Financial stocks fell after Singapore’s state-owned investment company, Temasek Holdings Pte, sold about HK$28.2 billion ($3.63 billion) worth of shares in China Construction Bank and Bank of China, according to data compiled by Bloomberg. Jeffrey Fang, a spokesman for Temasek, declined to comment.
‘Strategic Investors’ Sell
“Temasek is considered a strategic investor and they’ve sold down a large chunk,” said Diane Lin, a Sydney-based Asian equities fund manager at Pengana Capital Ltd., which has about $1 billion in global assets. “If major strategic investors are getting out, minority shareholders have to ask why they’re doing so at this very moment.”
The Chinese banks extended declines into a second day after Moody’s said yesterday that problem loans to local governments may exceed official estimates for the nation’s lenders, and that the credit outlook for the industry could decline.
Financial stocks also fell after Moody’s lowered its outlook on the Portugal’s long-term government bonds on concern the southern European country will need to follow Greece in seeking a second international bailout.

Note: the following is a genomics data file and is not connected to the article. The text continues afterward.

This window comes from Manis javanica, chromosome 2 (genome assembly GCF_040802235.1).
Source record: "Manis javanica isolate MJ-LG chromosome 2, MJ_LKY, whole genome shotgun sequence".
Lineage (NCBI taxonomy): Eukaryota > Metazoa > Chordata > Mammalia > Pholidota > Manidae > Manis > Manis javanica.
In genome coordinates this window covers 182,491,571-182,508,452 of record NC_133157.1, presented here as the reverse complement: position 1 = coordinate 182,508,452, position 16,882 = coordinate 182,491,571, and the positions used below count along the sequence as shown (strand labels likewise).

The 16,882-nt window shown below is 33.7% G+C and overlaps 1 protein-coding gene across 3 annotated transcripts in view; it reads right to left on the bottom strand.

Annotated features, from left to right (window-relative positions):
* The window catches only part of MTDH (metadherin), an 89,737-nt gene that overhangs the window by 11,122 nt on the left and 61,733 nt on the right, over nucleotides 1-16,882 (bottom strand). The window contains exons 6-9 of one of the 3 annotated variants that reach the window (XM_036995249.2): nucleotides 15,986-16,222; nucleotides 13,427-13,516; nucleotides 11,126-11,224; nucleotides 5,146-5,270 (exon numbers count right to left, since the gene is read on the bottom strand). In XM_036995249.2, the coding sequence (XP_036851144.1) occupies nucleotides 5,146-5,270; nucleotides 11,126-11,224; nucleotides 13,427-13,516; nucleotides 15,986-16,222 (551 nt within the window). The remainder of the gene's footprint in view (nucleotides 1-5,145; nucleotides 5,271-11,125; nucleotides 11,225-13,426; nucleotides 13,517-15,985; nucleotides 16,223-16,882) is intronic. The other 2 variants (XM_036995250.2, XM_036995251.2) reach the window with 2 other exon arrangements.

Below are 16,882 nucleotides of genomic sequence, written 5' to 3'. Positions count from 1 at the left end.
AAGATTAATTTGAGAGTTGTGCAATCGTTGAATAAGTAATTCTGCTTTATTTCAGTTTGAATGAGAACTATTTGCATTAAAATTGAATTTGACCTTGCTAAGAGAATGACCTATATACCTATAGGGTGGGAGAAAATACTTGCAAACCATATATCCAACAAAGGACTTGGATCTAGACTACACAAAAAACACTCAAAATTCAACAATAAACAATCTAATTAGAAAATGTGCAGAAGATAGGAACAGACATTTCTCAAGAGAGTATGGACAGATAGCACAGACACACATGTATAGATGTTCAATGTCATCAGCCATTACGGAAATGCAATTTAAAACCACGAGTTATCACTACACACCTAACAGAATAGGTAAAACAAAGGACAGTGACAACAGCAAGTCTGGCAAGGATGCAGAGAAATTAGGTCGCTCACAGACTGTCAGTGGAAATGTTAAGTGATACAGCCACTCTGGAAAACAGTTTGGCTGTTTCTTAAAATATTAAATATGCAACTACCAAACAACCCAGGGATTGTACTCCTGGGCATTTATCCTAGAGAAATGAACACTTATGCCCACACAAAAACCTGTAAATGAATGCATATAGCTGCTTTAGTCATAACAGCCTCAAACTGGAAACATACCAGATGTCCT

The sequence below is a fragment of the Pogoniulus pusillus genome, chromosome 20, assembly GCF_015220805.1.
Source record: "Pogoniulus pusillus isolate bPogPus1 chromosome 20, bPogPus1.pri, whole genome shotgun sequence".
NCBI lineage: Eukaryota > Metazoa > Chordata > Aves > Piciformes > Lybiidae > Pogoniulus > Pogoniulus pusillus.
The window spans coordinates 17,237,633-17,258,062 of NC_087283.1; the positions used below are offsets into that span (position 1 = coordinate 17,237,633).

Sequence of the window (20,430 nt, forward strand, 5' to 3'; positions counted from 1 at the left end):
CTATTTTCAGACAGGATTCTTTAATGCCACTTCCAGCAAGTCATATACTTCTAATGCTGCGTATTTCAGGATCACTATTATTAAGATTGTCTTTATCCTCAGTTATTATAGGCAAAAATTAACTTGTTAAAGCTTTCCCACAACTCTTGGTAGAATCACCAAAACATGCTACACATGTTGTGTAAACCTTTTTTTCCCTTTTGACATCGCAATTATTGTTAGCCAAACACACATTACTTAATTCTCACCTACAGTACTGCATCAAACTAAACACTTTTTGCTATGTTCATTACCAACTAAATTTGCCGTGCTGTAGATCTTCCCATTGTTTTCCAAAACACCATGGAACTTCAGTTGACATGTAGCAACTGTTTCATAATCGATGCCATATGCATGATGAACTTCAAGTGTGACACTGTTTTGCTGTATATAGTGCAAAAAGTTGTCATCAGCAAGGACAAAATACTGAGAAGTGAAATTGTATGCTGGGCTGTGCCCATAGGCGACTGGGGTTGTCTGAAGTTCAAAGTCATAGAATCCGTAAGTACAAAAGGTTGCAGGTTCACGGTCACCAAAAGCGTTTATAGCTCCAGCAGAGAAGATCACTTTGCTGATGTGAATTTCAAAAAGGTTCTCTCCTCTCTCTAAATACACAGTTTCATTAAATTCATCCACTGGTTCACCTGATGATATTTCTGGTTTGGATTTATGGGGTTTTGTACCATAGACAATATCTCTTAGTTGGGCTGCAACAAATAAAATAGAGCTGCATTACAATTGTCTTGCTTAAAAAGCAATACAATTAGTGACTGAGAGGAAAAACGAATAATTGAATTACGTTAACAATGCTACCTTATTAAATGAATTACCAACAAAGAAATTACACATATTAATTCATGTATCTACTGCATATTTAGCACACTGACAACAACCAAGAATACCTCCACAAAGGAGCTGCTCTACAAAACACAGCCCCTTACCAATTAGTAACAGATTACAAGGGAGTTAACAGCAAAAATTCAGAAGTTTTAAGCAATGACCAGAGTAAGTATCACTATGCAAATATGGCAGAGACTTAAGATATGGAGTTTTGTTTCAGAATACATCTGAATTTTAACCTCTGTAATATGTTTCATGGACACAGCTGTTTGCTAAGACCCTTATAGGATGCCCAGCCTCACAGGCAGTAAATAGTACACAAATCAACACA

Commonwealth Bank of Australia lost 0.6 percent to A$51.47, while Westpac Banking Corp., Australia’s second-biggest bank by market value, dipped 0.4 percent to A$21.89. Mitsubishi UFJ Financial Group Inc., Japan’s largest-listed lender by assets, lost 0.5 percent to 410 yen in Tokyo.
The MSCI Asia Pacific Index lost 0.5 percent this year through yesterday, compared with a gain of 6.4 percent by the Standard & Poor’s 500 and a drop of 0.1 percent by the Stoxx Europe 600 Index. Stocks in the Asian benchmark are valued at 13.7 times estimated earnings on average, compared with 13.4 times for the S&P 500 and 11.2 times for the Stoxx 600.
--With assistance from Jun Yang and Seonjin Cha in Seoul, Tim Culpan in Taipei. Editors: Nick Gentle, John McCluskey.